Podcast, Ergo Sum
“…mas filosofia é uma coisa, e morrer de verdade é outra” — Machado de Assis, Quincas Borba
He was the first to bid, and he bid blind nil. Red lips and smiley words can do a number to most young men. Of the 13 tricks he took 8 and left both the game and the evening unimpressive. Disappointed, as usual, he walked to his car (purchased by his mother) and remembered a recent one-way conversation with a friend at his mom’s house: “you need to get into the world of podcasts, man. I don’t know why you still drive with music on. There is so much for you to discover out there. Cars, investing, women, consciousness, the Universe. It’s incredible. The information available on these podcasts… it’s all free! I’ve got a ton of help for my dating life, really, which, you know… we both know you could use. Just try it out, man. It will change your life, seriously!” His mother overheard the conversation and, calling him by his boyhood name, questioned the value someone like the old Fear Factor host might offer. Unaware of what she meant, he chirped back, “don’t call me that anymore,” and told her to mind her own business with twenty-first century filial cordiality. The memory lingered as he opened his car door.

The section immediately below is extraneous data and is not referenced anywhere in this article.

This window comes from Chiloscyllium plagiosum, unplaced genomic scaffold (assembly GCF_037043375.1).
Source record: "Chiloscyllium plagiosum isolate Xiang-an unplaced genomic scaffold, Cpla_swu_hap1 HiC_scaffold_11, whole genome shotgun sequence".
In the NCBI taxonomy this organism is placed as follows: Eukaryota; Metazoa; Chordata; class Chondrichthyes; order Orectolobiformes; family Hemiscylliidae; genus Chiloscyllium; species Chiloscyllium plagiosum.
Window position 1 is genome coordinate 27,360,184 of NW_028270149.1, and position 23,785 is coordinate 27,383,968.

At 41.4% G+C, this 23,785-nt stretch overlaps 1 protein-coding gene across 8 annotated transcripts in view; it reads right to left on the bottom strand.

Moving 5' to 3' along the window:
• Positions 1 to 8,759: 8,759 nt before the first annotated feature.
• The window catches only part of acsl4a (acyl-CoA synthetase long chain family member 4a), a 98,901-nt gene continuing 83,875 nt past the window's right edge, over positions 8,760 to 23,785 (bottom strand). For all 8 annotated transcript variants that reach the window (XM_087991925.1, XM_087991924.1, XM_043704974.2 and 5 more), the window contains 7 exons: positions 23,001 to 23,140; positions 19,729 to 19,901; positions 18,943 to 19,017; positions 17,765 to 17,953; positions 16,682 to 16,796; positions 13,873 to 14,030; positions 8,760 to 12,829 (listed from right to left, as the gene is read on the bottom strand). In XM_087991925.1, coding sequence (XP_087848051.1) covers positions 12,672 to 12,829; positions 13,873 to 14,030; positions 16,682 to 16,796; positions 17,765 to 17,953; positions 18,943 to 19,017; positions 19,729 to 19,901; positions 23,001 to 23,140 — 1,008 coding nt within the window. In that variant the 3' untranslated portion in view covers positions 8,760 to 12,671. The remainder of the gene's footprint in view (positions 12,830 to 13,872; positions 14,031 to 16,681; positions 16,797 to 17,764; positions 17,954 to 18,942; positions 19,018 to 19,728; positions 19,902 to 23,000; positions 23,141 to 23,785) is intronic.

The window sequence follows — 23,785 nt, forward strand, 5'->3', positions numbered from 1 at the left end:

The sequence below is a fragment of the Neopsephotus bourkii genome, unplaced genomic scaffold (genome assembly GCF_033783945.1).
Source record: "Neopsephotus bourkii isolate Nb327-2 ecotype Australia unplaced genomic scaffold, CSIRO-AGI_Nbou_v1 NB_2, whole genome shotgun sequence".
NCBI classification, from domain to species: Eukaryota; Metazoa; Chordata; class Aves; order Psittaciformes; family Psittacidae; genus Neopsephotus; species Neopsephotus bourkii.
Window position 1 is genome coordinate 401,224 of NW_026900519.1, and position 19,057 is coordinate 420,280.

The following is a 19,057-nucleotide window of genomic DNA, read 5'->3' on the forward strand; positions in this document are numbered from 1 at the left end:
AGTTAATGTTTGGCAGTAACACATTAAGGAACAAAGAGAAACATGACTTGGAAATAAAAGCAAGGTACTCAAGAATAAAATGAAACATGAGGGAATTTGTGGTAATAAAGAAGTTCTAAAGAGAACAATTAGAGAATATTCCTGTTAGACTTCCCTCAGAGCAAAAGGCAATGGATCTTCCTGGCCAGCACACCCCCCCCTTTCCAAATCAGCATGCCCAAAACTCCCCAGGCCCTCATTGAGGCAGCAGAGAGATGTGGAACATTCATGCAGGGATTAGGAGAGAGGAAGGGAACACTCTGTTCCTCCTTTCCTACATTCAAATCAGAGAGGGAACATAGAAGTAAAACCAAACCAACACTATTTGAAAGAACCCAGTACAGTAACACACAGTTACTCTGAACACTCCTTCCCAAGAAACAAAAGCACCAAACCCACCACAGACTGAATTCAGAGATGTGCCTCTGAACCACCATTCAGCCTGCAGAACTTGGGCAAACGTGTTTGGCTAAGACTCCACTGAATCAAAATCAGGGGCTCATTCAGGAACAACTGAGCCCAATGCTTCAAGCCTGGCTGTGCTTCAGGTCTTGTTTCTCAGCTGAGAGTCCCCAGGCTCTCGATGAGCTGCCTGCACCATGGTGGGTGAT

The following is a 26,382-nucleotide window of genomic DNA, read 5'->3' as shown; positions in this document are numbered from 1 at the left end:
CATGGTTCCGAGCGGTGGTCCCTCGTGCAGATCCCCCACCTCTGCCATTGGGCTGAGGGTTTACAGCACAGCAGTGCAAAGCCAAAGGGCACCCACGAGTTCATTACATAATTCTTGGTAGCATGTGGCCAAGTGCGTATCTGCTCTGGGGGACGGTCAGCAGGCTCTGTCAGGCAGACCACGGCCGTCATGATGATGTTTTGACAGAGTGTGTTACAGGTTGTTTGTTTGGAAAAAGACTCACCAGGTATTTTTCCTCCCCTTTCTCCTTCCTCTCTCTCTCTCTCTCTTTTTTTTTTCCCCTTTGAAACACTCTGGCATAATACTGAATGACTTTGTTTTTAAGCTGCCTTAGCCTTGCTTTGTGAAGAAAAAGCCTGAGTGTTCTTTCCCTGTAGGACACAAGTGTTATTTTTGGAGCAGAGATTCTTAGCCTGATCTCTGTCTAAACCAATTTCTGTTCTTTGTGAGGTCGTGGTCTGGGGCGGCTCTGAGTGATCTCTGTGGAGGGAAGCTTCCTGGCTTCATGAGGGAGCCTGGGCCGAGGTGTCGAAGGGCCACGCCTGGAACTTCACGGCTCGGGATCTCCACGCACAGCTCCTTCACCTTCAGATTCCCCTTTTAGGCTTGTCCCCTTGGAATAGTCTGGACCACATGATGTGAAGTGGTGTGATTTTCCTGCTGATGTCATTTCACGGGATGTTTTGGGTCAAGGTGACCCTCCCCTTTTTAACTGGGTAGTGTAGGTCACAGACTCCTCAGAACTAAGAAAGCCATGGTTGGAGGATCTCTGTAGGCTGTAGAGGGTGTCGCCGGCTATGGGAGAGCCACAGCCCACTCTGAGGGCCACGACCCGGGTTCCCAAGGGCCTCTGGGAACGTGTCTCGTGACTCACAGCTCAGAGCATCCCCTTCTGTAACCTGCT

He sat down and took to his friend’s advice, hoping to dull the night’s loss. He took out his phone and shuffled through lights and pixels, landing on an episode between scientist Brian Cox and one Joe Rogan. The conversation started slow, but quickly and imperceptibly fell into the infinite — space, black holes, multiple universes, Kaluza-Klein, the Big Bang, what came before the Big Bag, etc. He was hooked. The ride seemed more a transposition through spacetime than a drive down the road. Ignorant to the car’s dangerously low fuel levels, he fumed his way home and parked unawares. The car idled as he sat diamond-eyed. Entranced in a glimpse of the endless beauty of knowledge, the engine stalled and cut off the voices. He frantically shifted to listening directly from his phone, which too had a low battery and died before the episode could reach the half-hour mark.